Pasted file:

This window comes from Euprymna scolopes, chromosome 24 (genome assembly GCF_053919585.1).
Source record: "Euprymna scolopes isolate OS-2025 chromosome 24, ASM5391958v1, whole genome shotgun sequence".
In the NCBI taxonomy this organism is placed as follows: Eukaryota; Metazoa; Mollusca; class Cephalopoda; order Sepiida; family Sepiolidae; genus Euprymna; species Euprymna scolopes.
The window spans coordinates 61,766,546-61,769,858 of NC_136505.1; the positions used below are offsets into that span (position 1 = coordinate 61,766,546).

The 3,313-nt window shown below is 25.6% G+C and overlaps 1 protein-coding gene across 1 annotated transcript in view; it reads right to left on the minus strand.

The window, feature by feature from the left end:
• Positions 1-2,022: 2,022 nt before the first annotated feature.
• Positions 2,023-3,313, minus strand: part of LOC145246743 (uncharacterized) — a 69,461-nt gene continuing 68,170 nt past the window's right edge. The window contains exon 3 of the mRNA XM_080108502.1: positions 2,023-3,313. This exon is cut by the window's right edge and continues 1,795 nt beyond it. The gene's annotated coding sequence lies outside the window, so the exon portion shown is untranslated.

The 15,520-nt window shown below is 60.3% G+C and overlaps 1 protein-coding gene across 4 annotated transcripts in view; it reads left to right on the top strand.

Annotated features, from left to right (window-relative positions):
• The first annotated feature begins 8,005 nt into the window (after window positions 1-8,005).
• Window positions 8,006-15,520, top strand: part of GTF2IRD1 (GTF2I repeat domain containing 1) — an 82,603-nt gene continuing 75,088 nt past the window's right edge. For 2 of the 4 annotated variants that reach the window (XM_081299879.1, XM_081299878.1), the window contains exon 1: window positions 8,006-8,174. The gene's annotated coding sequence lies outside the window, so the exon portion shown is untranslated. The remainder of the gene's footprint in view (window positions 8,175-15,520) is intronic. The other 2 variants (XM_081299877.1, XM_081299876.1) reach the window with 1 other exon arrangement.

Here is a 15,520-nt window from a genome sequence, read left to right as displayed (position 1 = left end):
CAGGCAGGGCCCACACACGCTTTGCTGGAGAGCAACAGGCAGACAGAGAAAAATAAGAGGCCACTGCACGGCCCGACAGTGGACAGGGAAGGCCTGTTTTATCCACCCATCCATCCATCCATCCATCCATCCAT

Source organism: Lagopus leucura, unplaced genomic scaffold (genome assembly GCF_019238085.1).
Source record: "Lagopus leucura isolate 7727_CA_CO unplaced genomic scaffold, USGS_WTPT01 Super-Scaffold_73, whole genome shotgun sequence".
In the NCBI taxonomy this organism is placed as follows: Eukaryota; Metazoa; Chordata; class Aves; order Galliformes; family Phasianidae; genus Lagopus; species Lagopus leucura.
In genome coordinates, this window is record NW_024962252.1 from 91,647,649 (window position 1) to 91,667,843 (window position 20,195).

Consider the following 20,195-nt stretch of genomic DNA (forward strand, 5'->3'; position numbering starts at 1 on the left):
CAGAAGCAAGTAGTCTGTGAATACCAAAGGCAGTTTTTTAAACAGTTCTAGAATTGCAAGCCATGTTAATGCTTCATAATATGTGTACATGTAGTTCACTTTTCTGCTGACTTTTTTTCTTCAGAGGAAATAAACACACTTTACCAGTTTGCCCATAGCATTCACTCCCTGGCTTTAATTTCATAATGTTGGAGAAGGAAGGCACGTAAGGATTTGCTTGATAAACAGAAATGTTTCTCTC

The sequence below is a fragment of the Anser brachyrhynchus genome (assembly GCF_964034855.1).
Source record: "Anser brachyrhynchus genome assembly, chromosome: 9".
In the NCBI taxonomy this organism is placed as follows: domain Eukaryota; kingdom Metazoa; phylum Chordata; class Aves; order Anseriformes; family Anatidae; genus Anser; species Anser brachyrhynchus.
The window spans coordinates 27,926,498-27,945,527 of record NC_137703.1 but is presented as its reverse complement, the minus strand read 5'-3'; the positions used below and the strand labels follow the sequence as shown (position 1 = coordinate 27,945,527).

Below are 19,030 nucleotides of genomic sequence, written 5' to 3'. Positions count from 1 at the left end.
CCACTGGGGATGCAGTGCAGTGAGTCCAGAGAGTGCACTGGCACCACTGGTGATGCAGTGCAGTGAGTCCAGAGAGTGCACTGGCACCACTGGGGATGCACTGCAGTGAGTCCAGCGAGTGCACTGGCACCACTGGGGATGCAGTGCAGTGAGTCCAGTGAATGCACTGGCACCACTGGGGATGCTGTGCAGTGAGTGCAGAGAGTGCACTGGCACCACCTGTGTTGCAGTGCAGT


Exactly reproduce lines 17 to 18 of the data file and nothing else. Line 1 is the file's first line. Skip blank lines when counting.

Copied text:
In the NCBI taxonomy this organism is placed as follows: Eukaryota; Metazoa; Chordata; class Aves; order Galliformes; family Phasianidae; genus Lagopus; species Lagopus leucura.
In genome coordinates, this window is record NW_024962252.1 from 91,647,649 (window position 1) to 91,667,843 (window position 20,195).